PRCA Comments on the PM's Brexit Speech
Following the Prime Minister’s speech laying out the Government’s plans for the Brexit negotiations, Francis Ingham MPRCA, PRCA Director General said:
"This is not the outcome most of our industry wanted. Albeit with notable exceptions, the clear majority of PRCA UK members wanted the UK to remain in the EU. When the referendum result went the other way, an equally clear majority of our members favoured a soft Brexit. They will therefore be disappointed with the Government's position.
"Many members will, however, welcome the clarity now offered. They will hope that the UK negotiates the best possible trading terms it can with the EU and elsewhere. Given that talent is the main issue facing our industry, the continuing ability to recruit from overseas will be of great concern to employers.
"None of this should however detract from the fundamental fact that the UK PR market is the most sophisticated and advanced in the world: a fantastic success story, and a great UK export. That fact will remain unchanged over the next two years and beyond".
Who we are: Founded in 1969, the Public Relations and Communications Association (PRCA) is a UK-based PR and communications membership body, operating in 48 countries around the world. We represent in excess of 20,000 people across the whole range of the PR and communications industry. The PRCA promotes all aspects of public relations and communications work, helping teams and individuals maximise the value they deliver to clients and organisations.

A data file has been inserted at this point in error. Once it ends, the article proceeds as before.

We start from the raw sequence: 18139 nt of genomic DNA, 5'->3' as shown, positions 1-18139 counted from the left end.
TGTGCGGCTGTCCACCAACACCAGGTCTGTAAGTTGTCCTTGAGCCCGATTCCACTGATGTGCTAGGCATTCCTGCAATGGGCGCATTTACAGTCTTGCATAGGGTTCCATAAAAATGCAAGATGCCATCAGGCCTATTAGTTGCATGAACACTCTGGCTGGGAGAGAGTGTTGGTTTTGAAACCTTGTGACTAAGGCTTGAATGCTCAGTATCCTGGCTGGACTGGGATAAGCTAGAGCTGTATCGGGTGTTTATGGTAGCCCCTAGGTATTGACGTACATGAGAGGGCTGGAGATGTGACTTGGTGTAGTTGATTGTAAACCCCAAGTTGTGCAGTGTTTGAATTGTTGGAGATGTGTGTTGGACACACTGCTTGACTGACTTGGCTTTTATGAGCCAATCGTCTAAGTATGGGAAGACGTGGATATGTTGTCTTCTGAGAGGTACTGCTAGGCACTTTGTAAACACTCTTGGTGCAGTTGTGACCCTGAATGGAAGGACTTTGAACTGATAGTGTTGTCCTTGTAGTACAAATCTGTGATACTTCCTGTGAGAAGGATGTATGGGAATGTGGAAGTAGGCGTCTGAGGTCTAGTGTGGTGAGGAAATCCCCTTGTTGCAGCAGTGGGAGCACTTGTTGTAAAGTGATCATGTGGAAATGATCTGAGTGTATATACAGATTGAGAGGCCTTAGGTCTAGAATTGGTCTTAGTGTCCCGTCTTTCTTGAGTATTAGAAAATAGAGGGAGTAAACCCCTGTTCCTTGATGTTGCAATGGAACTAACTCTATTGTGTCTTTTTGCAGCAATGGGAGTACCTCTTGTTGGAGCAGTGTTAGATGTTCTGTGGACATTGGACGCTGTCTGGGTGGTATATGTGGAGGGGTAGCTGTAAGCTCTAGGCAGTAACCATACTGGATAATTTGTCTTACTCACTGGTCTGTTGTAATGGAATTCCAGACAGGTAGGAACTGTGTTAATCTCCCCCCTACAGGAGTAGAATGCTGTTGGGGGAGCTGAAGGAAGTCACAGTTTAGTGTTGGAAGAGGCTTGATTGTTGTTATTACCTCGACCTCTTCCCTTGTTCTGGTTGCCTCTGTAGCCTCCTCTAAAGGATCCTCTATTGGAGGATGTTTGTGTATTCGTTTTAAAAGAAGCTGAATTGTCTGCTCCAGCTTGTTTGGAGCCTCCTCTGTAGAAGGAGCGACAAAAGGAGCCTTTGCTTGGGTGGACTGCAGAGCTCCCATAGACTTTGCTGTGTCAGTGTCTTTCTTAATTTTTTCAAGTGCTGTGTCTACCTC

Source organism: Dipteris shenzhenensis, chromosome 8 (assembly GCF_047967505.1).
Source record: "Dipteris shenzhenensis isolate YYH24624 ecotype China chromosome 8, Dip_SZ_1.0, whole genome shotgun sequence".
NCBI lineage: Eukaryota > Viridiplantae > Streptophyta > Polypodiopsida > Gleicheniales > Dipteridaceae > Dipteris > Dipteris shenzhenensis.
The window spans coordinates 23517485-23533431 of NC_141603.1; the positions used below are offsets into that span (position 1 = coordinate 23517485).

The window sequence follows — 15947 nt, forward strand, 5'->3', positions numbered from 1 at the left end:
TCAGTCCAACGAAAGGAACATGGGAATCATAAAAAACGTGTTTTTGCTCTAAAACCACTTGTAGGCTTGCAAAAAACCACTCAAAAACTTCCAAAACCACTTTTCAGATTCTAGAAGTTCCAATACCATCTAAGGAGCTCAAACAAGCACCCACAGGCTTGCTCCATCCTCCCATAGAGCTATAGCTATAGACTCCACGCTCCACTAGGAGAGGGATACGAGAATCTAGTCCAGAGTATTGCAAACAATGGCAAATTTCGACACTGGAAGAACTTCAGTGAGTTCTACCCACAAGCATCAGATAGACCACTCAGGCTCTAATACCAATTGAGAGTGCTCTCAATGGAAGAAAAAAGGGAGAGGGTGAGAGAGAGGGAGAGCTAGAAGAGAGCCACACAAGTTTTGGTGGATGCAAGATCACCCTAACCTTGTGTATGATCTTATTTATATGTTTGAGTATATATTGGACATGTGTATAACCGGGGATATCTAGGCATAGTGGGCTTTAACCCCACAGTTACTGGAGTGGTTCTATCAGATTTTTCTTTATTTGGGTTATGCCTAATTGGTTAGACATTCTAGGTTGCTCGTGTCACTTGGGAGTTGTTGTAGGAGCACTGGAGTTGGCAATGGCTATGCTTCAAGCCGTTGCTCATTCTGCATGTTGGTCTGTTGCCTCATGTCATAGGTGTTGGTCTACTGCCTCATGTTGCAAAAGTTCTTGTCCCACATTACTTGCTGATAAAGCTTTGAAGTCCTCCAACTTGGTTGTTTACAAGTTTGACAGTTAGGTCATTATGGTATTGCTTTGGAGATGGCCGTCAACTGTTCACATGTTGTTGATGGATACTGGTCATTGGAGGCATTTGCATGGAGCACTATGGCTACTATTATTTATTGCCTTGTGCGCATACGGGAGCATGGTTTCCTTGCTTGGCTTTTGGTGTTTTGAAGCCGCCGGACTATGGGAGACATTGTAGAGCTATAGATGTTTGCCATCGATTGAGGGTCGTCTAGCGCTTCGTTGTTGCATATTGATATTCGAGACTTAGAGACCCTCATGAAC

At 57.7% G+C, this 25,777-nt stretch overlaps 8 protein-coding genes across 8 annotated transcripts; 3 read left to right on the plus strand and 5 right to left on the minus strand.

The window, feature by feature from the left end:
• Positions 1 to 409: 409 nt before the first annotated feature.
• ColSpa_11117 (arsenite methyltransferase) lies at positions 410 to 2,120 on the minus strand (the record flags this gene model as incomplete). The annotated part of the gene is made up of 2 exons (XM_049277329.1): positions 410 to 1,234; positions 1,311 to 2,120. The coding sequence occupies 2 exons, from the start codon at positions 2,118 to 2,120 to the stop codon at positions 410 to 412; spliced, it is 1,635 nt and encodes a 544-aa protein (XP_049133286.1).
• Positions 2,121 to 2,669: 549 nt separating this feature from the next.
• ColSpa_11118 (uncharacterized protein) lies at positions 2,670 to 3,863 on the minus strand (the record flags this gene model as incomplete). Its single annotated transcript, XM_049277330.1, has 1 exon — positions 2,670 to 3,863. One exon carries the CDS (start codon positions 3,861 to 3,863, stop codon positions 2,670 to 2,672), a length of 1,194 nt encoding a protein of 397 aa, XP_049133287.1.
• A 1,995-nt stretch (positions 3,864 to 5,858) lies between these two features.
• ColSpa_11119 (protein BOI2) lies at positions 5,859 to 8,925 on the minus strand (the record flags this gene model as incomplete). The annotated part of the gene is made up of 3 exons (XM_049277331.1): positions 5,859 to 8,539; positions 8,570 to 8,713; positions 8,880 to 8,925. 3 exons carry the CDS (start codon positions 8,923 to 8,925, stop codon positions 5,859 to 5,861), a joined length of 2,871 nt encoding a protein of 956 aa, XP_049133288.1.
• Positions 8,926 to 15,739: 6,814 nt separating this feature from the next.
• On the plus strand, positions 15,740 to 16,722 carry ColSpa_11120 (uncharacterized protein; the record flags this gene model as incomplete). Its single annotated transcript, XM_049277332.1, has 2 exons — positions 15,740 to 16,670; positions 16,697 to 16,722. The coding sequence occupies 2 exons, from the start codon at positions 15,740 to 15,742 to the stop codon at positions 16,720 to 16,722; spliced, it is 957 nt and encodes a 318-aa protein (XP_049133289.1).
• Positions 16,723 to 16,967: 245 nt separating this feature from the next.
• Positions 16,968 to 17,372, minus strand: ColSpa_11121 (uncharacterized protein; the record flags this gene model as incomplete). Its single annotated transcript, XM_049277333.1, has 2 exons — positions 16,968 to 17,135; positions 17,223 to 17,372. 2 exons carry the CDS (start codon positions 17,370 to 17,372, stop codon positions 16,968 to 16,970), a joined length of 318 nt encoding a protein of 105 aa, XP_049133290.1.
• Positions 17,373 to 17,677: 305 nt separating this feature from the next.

What we do: The Association exists to raise standards in PR and communications, providing members with industry data, facilitating the sharing of communications best practice and creating networking opportunities.
How we do it and make a difference: All PRCA members are bound by a professional charter and codes of conduct, and benefit from exceptional training. The Association also works for the greater benefit of the industry, sharing best practice and lobbying on the industry's behalf e.g. fighting the NLA's digital licence